St. Joseph School District Whistle Blower Resigns From School Board
The St. Joseph School Board member at the center of a stipend scandal, which rocked the district and eventually led to a former superintendent going to federal prison, has resigned.
"It was an agonizing decision to make," Chris Danford says. "I don't want to be a quitter, but it's better to split ways (with the district).
Danford blew the whistle on $270,000 in improper stipends handed out to 54 administrators in 2014. Since that time, she's called for more transparency from the district, but in announcing her resignation, she said transparency has not happened. "I no longer trust information provided, nor do I believe the community expects that without ongoing verifications," Danford said in a statement.
Danford has also called for the release of two internal investigations. One investigation looked into the "retaliation" against former CFO Beau Musser. He also got wind of the improper stipends, and when he confronted the superintendent at the time, he was accused of sexual harassment. Musser sued the district and eventually settled for $450,000.
The district has said the investigations are not subject to the Missouri Sunshine Law, citing lawyer-client privilege. Danford doesn't believe that. "I believe the reports have not been released primarily because they would be embarrassing and infuriating," her statement said.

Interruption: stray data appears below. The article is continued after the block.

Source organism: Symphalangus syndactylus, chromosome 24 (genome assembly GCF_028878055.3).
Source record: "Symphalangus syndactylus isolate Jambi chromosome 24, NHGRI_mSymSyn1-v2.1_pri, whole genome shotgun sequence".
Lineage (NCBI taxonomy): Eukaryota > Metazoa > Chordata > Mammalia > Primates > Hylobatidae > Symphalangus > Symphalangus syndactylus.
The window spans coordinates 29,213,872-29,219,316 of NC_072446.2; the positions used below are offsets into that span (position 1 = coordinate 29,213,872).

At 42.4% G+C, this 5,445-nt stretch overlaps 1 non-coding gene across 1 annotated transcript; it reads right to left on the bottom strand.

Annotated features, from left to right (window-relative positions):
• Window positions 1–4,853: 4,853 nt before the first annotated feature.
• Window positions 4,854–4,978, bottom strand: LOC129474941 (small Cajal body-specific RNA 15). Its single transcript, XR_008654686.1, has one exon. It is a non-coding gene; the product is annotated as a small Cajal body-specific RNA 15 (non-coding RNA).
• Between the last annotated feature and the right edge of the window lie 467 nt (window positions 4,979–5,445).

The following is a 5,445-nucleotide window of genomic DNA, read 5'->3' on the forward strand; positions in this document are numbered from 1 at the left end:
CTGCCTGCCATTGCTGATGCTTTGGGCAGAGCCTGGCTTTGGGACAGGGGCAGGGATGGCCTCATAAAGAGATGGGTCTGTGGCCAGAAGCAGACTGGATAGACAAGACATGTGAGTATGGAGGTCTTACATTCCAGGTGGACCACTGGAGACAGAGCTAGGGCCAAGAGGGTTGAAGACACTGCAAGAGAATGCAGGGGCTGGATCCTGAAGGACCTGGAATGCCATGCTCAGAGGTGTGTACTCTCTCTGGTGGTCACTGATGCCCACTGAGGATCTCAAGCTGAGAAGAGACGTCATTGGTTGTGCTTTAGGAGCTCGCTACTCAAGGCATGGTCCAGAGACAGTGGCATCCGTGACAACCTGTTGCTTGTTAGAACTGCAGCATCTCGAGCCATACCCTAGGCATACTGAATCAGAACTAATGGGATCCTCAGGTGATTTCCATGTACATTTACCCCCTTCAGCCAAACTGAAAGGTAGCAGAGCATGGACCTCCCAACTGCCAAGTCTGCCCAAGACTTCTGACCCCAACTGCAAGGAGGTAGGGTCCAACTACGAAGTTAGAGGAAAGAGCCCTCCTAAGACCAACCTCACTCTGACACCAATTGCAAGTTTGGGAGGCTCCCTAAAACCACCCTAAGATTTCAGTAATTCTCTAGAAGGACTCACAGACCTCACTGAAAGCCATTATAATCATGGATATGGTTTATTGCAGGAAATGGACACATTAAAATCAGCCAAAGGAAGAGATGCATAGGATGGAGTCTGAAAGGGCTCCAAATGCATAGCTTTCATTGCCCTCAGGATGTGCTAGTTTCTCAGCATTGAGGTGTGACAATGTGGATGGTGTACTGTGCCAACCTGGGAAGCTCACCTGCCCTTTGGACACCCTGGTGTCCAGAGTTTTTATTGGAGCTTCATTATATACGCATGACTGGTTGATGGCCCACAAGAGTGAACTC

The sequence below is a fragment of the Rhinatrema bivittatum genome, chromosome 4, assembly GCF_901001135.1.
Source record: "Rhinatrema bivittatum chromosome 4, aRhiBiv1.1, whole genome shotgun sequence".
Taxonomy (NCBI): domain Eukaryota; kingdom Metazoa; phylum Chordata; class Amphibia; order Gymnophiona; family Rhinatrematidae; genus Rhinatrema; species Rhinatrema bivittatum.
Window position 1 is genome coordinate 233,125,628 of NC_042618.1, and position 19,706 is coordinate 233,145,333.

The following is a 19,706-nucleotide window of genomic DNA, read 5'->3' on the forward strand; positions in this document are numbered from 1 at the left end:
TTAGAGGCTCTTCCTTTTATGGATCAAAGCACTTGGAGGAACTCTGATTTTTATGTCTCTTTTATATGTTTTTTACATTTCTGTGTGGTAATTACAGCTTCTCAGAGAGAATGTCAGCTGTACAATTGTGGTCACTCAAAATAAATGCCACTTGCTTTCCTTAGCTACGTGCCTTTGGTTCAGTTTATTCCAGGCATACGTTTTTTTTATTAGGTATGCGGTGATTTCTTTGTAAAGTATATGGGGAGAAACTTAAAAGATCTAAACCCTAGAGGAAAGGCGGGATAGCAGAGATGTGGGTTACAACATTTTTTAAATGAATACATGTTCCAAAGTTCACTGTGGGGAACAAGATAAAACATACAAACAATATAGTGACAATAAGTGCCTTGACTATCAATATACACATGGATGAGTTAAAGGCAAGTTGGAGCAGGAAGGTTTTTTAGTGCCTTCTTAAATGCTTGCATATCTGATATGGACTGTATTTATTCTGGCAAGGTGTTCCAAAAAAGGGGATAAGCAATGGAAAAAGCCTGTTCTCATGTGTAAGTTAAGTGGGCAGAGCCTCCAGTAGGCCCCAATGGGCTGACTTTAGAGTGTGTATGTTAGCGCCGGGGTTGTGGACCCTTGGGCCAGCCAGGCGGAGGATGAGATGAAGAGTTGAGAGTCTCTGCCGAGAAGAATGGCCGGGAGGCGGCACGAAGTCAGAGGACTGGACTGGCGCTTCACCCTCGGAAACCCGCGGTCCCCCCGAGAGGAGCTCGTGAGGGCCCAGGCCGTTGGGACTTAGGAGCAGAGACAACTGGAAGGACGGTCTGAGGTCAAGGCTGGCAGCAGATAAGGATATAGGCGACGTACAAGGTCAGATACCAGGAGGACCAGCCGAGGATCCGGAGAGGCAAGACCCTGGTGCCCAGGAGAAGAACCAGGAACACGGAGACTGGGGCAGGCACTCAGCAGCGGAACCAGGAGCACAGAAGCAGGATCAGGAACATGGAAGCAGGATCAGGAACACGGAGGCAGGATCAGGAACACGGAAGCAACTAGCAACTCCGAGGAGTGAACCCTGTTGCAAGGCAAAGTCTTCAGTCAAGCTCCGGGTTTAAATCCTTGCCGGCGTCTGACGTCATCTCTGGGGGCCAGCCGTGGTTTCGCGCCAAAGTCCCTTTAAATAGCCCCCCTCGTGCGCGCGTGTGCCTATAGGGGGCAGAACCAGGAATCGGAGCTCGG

Danford's whistle-blowing would open the door to years of problems and scandals that have not completely died down.
The FBI investigated the district for more than two years. During that time, agents attended every St. Joseph School Board meeting. At the end of the probe, former superintendent and school board president Dan Colgan was charged with wire fraud for illegally inflating his salary to boost his pension. Colgan is spending a year in the federal prison at Pekin, Illinois.
But the Colgan conviction was just the worst of it. Along the way, the district was severely criticized in a report by the Missouri State Auditor, ran afoul of Department of Elementary and Secondary Education (DESE) for improper summer school classes, was audited by the IRS and has been dealing with budget deficits.
Danford's term would have ended next April. The board has the option to appointment someone to fill her seat until the next election.
Sam Zeff covers education for KCUR and the Kansas New Service. He is co-host of the political podcast Statehouse Blend. Follow him on Twitter @SamZeff.